Valerie Boyd was an associate professor and the Charlayne Hunter-Gault Distinguished Writer-in-Residence at the Grady College of Journalism and Mass Communication at the University of Georgia, where she taught narrative nonfiction writing, as well as arts and literary journalism. A native Atlantan, Boyd began her career at the Atlanta Journal Constitution where she later became a reporter, book critic, and line editor for the paper. Boyd founded EightRock, a cutting-edge journal of Black arts and culture, in 1990. Two years later, she co-founded HealthQuest, the first nationally distributed magazine focusing on African American health, and served as its editor in chief.  Boyd eventually became Arts Editor of the Journal-Constitution, a position she held until leaving the newspaper in 2004.  Boyd was named editor-at-large for the University of Georgia Press in 2021.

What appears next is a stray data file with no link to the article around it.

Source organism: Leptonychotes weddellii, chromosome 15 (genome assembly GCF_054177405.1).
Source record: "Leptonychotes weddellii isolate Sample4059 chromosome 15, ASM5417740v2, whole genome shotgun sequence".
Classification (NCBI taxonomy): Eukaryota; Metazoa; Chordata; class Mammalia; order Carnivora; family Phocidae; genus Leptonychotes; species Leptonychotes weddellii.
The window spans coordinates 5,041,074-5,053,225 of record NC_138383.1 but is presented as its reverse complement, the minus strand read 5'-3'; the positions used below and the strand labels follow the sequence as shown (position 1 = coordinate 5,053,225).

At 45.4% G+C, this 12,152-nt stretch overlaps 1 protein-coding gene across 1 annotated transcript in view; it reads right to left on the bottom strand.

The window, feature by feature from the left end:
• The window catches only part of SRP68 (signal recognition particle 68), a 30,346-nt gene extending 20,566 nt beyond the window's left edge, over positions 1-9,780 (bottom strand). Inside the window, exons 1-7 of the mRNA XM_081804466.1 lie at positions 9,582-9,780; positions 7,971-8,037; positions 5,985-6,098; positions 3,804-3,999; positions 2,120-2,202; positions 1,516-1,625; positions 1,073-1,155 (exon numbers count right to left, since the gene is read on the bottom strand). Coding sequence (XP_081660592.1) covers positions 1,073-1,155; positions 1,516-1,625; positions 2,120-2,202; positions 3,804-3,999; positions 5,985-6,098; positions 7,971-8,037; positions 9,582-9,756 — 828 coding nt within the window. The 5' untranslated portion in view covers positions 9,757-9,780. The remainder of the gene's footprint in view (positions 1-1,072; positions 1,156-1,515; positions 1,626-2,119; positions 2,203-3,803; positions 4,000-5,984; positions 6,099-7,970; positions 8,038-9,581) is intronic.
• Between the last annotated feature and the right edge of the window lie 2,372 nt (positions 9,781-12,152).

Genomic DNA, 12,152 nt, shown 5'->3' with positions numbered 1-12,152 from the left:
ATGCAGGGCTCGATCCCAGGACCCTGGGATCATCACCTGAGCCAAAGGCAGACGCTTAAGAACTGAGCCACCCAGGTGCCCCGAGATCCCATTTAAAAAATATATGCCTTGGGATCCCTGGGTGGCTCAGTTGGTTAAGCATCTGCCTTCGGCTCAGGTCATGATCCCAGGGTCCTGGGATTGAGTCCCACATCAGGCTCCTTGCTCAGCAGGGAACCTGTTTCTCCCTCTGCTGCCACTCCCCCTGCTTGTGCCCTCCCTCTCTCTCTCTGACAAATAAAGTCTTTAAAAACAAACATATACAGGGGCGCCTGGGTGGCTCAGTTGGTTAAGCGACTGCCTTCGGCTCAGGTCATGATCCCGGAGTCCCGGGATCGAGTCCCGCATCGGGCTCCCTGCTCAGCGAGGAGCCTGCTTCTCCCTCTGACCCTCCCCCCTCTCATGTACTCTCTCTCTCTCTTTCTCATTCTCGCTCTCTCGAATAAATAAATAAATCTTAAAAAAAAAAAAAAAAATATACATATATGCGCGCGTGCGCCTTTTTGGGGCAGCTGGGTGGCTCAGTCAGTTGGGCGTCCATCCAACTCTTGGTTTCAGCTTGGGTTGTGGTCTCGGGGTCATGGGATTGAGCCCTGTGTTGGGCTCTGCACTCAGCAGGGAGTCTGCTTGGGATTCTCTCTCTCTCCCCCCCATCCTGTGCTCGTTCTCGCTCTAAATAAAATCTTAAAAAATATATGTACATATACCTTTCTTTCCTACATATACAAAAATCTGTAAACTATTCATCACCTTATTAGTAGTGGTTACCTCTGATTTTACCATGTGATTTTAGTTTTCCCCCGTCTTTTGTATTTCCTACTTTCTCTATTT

Charles M. Blow, an American author and journalist, is an Op-Ed columnist for The New York Times and political analyst on MSNBC.   As a journalist, Mr. Blow is passionate about precedents and historical corollaries, and he uses history to contextualize America’s present-day politics.  Charles is the author of New York Times bestselling books Fire Shut Up in My Bones and The Devil You Know. Fire Shut Up in My Bones, which was adapted into an opera and premiered at the Metropolitan Opera, is a poetic memoir that explores the psychosexual and emotional roller-coaster ride of his upbringing, while masterfully evoking the sights, sounds and smells of rough-and-tumble, backwater LouisianaThe Devil You Know, which inspired the HBO documentary South to Black Power, connects the dots between moments of social advancement for Black Americans through the accompanying white backlash.